Could You Live a Zero Waste Life?

I am fascinated by the idea of producing zero waste in my home, but it seems like a pipe dream right? Not for this family. The Johnsons no longer take out the trash- they have none! And while you're probably already picturing a family of hippies weaving clothing from wheat, the Johnsons are anything but. As soon as I logged on to Bea Johnson's Zero Waste Home blog, her slogan struck an immediate chord with me. "Refuse, Refuse, Refuse. Then reduce, reuse and recycle (and only in that order)."

Refuse is right. How did we become such a junky society? Look around your house right now. How much of your stuff is actually valuable and serves a purpose? I've had to ask myself this question a lot over the last few weeks as I prepare for an international move. The answer for me? Not much. My family of three + two pets could easily move back into the 800 square foot loft that we use to occupy and lose no quality of life whatsoever. (Although the garage and yard are, admittedly, nice to have.)

Purging our home of the useless items and senseless clutter is liberating for sure, but the sense of weightless freedom and uncomplicated living will be short lived if we do not learn to REFUSE. Every day I am assaulted by trash. It seems that somebody everywhere is forcing their rubbish on me. In the mail. In the shops. In my daughter's pre-school. (This is the most heartbreaking, because to a 4 year old every creation is precious and my daughter is a prolific artist.)

The paper waste alone builds up so quickly. Even though it all goes into the recycling bin at our house, it's still such a waste of energy and resources that it often weighs me down. And then I begin to think about the things I cannot recycle. My mind follows the bags into the garbage truck, across the city, to a landfill, into the ground where it joins the millions of other bags of trash that were generated in just that one day by the citizens of this city. If I continue with this line of thinking much longer I give myself a panic attack.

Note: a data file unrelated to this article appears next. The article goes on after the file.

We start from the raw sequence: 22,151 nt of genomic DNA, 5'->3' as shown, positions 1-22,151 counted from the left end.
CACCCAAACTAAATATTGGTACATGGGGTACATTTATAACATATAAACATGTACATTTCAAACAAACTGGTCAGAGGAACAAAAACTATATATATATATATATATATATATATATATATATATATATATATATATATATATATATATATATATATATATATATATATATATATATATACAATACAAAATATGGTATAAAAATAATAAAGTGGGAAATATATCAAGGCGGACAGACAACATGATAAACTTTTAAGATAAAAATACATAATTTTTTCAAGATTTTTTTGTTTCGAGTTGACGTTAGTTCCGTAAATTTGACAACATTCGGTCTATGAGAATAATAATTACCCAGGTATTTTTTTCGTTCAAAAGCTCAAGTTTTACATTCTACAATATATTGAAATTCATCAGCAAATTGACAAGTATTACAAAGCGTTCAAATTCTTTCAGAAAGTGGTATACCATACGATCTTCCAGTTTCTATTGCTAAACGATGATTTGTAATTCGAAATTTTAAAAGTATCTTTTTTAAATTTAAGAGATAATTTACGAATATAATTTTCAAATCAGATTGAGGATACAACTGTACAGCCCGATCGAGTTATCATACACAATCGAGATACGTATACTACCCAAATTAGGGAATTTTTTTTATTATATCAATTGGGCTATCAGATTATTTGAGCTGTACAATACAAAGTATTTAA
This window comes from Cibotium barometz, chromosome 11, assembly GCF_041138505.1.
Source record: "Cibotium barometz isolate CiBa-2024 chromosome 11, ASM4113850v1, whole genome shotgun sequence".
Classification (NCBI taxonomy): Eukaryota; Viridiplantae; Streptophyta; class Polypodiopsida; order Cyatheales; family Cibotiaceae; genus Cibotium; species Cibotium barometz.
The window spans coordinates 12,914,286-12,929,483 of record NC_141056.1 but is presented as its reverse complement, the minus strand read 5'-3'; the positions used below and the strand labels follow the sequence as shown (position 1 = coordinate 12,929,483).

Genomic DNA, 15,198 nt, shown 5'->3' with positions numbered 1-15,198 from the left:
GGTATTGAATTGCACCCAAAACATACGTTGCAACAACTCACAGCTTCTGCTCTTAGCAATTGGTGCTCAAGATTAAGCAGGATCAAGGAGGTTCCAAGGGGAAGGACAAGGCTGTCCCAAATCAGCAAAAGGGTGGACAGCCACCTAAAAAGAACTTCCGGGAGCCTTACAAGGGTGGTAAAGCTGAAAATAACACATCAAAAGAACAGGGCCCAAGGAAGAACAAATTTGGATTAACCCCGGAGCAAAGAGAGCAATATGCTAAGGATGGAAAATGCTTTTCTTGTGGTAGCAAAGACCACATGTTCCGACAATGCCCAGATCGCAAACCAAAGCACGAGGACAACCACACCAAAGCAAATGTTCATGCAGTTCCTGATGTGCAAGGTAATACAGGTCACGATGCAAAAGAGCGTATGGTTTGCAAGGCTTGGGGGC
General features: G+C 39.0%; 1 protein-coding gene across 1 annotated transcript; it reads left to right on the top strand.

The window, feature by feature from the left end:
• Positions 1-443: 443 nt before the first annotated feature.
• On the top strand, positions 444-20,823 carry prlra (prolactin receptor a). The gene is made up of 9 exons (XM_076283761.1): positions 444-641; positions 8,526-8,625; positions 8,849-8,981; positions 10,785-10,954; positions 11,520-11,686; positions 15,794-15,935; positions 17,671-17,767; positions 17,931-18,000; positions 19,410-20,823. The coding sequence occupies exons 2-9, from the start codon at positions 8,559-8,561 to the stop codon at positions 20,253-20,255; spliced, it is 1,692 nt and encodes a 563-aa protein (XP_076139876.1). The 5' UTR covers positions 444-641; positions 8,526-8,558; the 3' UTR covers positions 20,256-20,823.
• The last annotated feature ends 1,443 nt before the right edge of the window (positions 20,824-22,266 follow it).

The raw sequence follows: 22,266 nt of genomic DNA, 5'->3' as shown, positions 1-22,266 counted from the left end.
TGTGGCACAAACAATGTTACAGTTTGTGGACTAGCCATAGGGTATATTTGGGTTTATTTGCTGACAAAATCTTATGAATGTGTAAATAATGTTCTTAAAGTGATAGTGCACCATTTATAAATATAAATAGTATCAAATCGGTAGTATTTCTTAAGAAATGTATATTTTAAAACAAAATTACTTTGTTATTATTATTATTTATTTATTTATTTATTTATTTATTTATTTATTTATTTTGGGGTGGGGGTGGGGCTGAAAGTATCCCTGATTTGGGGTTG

Our national waste is mounting up as quickly as our debt, and these days that says a lot. It seems almost unsurmountable. But, ironically, the answer to the debt crisis is the same as that of our waste crisis, and Bea Johnson pinpoints it so eloquantly. Refuse. Refuse. Refuse. Stop creating the waste. Refuse to participate in this downward spiral.

While I'm eternally optimistic, I am also realistic. I know that at this moment in time a completely zero waste life is unachievable for 99% of society. However, imagine the impact if we could not only stop the bleeding, but reduce our production of waste by even 50%! I have a nagging suspicion that the positive effects would be felt by more than just the envrironment. Perhaps aspiring to a zero waste lifestyle would be just the catalyst society has been waiting for- an unlikely force for real and lasting change. After all, don't all of these problems (unsustainable debt, economic devestation, environmental pillaging, political unrest, waste) stem from the same human conditions of greed and apathy?

Take a quick peek at how the Johnsons transformed their household and their lives, and get inspired! If you wish to inspire others, share how you could or do reduce your household waste.